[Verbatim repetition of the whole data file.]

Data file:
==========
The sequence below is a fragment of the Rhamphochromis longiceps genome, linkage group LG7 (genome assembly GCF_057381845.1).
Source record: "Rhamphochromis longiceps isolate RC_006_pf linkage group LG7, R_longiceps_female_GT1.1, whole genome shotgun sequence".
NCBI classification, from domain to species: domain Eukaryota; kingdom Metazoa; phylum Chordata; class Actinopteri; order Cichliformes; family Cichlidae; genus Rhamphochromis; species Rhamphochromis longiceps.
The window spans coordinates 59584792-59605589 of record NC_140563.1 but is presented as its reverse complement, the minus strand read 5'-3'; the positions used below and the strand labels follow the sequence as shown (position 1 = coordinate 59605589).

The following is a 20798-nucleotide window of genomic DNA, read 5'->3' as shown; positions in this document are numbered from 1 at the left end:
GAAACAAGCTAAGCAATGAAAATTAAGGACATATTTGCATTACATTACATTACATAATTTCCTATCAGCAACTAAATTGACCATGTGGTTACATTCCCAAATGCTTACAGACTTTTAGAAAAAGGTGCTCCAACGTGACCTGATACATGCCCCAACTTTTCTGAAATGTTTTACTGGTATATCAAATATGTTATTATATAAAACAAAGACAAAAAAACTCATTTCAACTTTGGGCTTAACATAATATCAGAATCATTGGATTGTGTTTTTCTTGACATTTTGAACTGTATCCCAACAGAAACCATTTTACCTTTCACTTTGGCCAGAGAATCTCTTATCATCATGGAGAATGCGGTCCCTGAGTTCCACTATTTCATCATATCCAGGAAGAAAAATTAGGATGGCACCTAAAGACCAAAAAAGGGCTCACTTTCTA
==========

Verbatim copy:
The sequence below is a fragment of the Rhamphochromis longiceps genome, linkage group LG7 (genome assembly GCF_057381845.1).
Source record: "Rhamphochromis longiceps isolate RC_006_pf linkage group LG7, R_longiceps_female_GT1.1, whole genome shotgun sequence".
NCBI classification, from domain to species: domain Eukaryota; kingdom Metazoa; phylum Chordata; class Actinopteri; order Cichliformes; family Cichlidae; genus Rhamphochromis; species Rhamphochromis longiceps.
The window spans coordinates 59584792-59605589 of record NC_140563.1 but is presented as its reverse complement, the minus strand read 5'-3'; the positions used below and the strand labels follow the sequence as shown (position 1 = coordinate 59605589).

The following is a 20798-nucleotide window of genomic DNA, read 5'->3' as shown; positions in this document are numbered from 1 at the left end:
GAAACAAGCTAAGCAATGAAAATTAAGGACATATTTGCATTACATTACATTACATAATTTCCTATCAGCAACTAAATTGACCATGTGGTTACATTCCCAAATGCTTACAGACTTTTAGAAAAAGGTGCTCCAACGTGACCTGATACATGCCCCAACTTTTCTGAAATGTTTTACTGGTATATCAAATATGTTATTATATAAAACAAAGACAAAAAAACTCATTTCAACTTTGGGCTTAACATAATATCAGAATCATTGGATTGTGTTTTTCTTGACATTTTGAACTGTATCCCAACAGAAACCATTTTACCTTTCACTTTGGCCAGAGAATCTCTTATCATCATGGAGAATGCGGTCCCTGAGTTCCACTATTTCATCATATCCAGGAAGAAAAATTAGGATGGCACCTAAAGACCAAAAAAGGGCTCACTTTCTA